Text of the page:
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Tuesday, 7 April, 1998, 18:39 GMT 19:39 UK
Has Titan got answers to life in space?
Saturn and spacecraft
Saturn and its moons are becoming the focus for scientists looking for life
Scientists say the discovery of water vapour on Saturn's largest moon increases the chances we are not alone in the Universe.

Using a pioneering European telescope which orbits the Earth, astronomers have confirmed long-held theories about Titan.

Scientists believe the discovery will help them better understand what the Earth was like billions of years ago and will also help the search for life in space.

Infrared Space Observatory
Iso has revolutionised astronomy, say scientists
A team from the Infra-red Space Observatory (Iso) studying Titan found the moon has a thick atmosphere of orange clouds.

These clouds contain organic chemicals similar to compounds which gave rise to life on Earth four billion years ago.

Athena Coustenis, a Paris-based astronomer in the Iso team, said: "Water vapour makes Titan much richer. We knew there was carbon monoxide and carbon dioxide in Titan's atmosphere, so we expected water vapour too.

"Now that we believe we have found it, we can expect to better understand the organic chemistry taking place on Titan and also the sources of oxygen in the Saturnian system."

Dr Paul Murdin, of the British National Space Centre, said: "Perhaps everywhere we go, if it is not too hot and not too cold, we will find some sort of biology of simple life, or perhaps advanced life like ourselves."

Probe launched

Scientists studying Titan are looking forward to the arrival of the Huygens probe in the area in 2004.

Huygens probe
Huygens will crash down on Titan in six years from now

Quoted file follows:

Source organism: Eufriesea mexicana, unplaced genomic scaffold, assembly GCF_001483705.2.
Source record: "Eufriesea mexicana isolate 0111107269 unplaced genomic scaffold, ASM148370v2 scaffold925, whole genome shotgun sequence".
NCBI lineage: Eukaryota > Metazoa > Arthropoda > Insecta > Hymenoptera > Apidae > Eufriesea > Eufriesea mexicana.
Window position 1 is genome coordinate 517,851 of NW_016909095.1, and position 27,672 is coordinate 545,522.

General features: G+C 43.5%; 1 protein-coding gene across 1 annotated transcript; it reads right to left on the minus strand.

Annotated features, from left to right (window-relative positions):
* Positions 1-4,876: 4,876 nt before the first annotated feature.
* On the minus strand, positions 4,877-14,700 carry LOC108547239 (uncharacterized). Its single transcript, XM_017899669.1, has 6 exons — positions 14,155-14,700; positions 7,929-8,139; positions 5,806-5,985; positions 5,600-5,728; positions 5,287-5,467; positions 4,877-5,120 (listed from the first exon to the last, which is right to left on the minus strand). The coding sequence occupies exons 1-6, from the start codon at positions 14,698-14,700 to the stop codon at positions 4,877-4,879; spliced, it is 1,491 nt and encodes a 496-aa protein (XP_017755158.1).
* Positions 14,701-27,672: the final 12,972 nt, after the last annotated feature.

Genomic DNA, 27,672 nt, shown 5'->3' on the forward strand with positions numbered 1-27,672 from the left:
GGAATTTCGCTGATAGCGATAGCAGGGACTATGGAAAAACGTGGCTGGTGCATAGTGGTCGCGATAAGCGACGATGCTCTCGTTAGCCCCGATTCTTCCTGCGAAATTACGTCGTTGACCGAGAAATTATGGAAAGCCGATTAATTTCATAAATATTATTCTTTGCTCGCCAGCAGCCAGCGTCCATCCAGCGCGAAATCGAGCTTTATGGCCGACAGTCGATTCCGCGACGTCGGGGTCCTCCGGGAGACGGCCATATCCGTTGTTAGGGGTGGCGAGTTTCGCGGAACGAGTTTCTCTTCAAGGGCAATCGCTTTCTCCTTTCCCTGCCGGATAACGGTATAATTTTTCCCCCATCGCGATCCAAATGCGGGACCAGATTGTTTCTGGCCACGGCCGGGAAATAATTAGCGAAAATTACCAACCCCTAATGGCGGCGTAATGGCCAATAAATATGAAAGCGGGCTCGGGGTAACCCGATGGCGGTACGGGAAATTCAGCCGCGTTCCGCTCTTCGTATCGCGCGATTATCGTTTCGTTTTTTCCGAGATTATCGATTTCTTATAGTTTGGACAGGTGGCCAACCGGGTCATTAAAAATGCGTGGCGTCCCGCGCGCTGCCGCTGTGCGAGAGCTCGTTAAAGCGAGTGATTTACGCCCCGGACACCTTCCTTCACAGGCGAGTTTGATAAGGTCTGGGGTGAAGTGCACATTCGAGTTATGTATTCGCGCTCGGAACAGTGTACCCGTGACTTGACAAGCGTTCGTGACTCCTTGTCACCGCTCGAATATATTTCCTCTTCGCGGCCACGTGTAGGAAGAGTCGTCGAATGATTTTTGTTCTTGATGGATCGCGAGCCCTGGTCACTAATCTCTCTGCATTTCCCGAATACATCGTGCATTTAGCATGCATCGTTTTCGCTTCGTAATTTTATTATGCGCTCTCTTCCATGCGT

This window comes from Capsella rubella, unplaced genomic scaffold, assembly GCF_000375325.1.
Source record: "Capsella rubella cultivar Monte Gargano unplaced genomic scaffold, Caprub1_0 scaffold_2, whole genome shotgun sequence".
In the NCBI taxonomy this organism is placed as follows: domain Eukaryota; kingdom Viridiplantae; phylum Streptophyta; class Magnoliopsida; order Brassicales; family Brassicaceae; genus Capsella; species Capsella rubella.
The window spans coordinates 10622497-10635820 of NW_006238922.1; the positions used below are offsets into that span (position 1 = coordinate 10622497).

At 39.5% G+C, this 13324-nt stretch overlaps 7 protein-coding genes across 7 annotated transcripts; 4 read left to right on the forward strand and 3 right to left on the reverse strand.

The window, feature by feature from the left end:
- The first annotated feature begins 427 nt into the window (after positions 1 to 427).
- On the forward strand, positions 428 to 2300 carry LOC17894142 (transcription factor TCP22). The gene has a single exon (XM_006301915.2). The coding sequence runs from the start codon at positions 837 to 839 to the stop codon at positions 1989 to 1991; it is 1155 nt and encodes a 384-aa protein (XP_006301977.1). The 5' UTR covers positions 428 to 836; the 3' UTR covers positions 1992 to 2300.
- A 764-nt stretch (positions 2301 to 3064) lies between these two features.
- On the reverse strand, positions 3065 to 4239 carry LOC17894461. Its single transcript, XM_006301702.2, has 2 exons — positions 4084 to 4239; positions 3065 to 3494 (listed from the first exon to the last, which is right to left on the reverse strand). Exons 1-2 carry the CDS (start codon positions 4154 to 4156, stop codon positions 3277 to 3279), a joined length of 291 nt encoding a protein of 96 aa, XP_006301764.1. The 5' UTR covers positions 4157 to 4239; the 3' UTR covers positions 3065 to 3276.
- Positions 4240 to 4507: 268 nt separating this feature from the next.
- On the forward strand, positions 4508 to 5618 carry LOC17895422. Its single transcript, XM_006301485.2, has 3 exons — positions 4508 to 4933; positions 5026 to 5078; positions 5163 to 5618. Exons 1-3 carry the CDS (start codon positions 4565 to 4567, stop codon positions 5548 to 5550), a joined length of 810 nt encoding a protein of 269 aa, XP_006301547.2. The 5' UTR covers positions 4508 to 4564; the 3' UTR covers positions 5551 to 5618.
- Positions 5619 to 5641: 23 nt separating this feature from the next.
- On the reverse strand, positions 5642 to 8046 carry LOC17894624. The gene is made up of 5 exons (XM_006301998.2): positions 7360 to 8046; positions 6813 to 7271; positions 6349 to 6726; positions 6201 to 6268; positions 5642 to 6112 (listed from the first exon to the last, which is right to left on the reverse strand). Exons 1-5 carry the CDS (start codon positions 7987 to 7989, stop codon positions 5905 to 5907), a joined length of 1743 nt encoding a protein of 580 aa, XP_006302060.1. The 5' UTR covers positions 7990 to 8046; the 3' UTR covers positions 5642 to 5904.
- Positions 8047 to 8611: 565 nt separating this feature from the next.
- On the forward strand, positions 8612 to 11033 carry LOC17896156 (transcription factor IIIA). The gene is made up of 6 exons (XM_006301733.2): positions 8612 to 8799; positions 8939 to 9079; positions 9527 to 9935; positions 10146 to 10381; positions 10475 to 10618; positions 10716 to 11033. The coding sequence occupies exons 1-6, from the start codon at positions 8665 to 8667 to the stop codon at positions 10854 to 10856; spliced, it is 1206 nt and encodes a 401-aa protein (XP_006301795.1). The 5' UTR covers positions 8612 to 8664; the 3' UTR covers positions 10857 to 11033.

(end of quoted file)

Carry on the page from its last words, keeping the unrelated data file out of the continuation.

The probe, built by the European Space Agency, will be released by the Cassini spacecraft into Titan's atmosphere.

Huygens will send invaluable data back to Earth to further our knowledge of the moon which could be this Solar System's best chance of supporting life outside of the Earth.

The Iso telescope is considered a revolution in astronomy. Launched into a near-equatorial orbit in 1995, it detects light at the infra-red end of the spectrum and can discover stars and galaxies invisible to normal optical telescopes.

Iso can look deep inside star nebulae
Scientists said it had exceeded all their expectations and even penetrated dust clouds to reveal the birth of young stars.

A team from Imperial College London used the 4.5-metre- (5-ft-) long telescope to discover galaxies which are so far away the Universe was only a third of its present age when light left them 10 billion years ago.

Astronomers have also witnessed "starbursts" formed by galaxies colliding.

Roger Bonnet, director of science at the European Space Agency, said: "It has given us wonderful insights into cool and hidden places in the Universe, and into the origins of water and other materials to which we owe our very existence."

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